Connecticut is an at-will employment state. Your employer doesn’t need to give a reason to fire you from your job. However, your employer cannot violate your rights, or breach the terms of the employment contract. Unfortunately, cases of employer retaliation are not rare in the state, and when that happens, you must ask for legal advice. Law firms, such as Hayber, McKenna, & Dinsmore, can guide more on your rights. This quick overview will help in understanding what employer retaliation is all about.
What exactly is employer retaliation?
As the term implies, employer retaliation is when an employer retaliates against an employee because of their action. For instance, if you filed a case of workplace discrimination and your employer fired you on a flimsy ground, you may have a case of employer retaliation. Examples of employer retaliation may vary, right from suspension and demotion, to pay cut, cut in hours, and denying your rights. First things first, employer retaliation is illegal, and as an employee, you have the right to take action.
When to contact an attorney?
Just because you believe in a case doesn’t mean you have one. In your best interest, it is wise to contact an employer retaliation attorney, you can offer an assessment of your case. Your lawyer is key to understanding the merit of your case, and what you can expect from the lawsuit. For instance, if you case is a valid one, your lawyer may ask for compensation, back pay for your losses, and reinstatement of your old job (if you were fired).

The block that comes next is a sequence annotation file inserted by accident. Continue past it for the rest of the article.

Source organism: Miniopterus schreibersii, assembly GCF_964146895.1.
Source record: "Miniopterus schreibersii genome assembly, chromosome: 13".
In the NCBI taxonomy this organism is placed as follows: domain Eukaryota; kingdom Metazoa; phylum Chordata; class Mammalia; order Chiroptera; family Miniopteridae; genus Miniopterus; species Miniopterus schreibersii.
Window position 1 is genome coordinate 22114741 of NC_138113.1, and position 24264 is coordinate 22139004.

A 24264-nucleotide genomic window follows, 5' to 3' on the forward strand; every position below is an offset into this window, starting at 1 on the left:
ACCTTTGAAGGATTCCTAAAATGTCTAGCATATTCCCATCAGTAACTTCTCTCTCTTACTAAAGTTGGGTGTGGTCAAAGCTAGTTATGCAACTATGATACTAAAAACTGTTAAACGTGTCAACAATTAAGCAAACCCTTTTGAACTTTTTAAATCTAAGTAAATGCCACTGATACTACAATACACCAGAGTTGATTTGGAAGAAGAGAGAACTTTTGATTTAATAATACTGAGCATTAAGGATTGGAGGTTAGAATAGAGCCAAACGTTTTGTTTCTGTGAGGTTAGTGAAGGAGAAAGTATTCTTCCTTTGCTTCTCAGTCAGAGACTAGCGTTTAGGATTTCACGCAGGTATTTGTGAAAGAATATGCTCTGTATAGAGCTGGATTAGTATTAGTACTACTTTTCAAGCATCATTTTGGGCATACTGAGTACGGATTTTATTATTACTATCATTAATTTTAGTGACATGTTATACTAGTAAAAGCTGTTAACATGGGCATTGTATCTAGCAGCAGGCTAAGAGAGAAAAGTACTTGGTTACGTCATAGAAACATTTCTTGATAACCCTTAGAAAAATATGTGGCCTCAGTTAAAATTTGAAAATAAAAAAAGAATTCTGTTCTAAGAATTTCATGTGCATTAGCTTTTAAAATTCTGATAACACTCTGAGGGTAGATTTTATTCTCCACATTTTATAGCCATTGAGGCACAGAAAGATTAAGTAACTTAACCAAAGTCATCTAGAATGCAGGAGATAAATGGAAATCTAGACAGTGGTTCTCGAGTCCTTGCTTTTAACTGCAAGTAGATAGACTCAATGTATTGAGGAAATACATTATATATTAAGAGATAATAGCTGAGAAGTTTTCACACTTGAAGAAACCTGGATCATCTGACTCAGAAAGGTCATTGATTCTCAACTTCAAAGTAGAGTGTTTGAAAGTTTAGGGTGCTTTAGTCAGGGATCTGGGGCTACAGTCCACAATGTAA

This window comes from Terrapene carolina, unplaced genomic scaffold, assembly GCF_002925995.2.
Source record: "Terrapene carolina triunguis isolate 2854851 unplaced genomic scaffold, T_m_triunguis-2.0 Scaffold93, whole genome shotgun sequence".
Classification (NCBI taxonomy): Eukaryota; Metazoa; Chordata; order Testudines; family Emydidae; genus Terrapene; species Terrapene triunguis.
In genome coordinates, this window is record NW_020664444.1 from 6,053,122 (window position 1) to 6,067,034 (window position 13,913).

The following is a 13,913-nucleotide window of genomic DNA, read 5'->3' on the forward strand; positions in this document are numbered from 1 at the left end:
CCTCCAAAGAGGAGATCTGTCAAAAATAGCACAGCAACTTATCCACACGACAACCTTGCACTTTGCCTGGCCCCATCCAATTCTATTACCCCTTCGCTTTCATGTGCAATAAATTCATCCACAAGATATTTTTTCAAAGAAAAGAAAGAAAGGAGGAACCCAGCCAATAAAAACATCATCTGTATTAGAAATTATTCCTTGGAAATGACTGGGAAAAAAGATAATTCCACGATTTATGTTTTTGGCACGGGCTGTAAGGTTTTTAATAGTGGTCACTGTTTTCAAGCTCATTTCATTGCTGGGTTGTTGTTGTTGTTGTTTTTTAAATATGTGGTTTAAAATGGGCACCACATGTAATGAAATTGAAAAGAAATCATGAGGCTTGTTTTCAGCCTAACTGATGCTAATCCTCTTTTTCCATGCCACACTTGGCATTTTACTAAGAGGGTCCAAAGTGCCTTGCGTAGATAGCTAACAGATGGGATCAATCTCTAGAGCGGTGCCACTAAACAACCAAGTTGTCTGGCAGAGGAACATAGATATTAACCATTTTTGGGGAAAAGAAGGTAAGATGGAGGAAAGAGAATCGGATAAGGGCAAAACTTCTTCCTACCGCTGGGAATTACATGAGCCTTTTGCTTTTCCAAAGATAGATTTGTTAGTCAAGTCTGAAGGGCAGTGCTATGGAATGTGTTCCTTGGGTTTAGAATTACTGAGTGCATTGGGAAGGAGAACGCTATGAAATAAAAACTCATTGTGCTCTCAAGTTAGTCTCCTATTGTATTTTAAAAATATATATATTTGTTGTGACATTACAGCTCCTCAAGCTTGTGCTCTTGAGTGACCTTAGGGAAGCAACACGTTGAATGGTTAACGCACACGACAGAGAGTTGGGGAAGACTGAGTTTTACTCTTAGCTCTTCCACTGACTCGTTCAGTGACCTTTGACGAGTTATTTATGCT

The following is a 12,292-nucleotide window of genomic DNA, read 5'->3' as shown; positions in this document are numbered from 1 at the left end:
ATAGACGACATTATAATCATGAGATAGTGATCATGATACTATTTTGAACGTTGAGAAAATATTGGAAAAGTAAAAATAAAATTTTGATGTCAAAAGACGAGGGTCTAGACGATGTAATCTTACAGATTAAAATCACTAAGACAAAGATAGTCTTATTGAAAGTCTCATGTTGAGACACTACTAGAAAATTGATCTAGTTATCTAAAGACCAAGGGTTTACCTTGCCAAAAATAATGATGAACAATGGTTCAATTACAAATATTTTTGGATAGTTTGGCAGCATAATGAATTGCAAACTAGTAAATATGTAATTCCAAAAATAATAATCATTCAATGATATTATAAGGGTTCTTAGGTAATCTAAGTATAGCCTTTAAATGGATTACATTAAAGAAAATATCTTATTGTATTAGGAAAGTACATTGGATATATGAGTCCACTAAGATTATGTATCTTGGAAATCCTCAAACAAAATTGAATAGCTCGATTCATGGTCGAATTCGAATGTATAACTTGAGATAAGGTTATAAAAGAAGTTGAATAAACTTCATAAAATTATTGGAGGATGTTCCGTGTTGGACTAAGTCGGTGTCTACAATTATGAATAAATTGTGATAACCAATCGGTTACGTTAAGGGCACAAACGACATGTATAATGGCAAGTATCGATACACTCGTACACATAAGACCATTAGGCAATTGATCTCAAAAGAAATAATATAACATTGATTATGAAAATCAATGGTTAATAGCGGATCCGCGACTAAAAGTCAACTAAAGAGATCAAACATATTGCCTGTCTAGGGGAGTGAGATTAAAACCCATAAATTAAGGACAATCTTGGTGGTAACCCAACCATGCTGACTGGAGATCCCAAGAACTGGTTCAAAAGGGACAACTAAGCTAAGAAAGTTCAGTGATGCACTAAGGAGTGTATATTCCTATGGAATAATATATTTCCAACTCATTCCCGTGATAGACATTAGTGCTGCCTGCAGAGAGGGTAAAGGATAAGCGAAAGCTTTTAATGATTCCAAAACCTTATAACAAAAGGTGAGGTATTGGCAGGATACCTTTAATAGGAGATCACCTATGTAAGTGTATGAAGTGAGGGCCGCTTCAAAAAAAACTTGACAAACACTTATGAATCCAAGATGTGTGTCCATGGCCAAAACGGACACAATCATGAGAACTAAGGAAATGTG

How to find an employer retaliation lawyer?
- Ask around. Check if you know other co-workers and people, who can offer guidance on attorneys they have worked with.
- Check online. Websites like Avvo can be useful for finding employment attorneys. Makes sure that the lawyer specializes in employment law.
- Meet the attorney. The good news is most law firms offer free initial consultation for prospective clients, and you should meet an attorney before taking any action.
How much do lawyers cost?
It depends. Depending on the facts of the case, some employer retaliation lawyers may work on a contingency fee. You can always discuss the financials in advance. Ensure that your lawyer has some experience of handling a case similar to yours.
Also, ask about the strengths and weaknesses of your case in depth, including what you can expect in terms of outcome. Eventually, the costs of the case must be worth the result.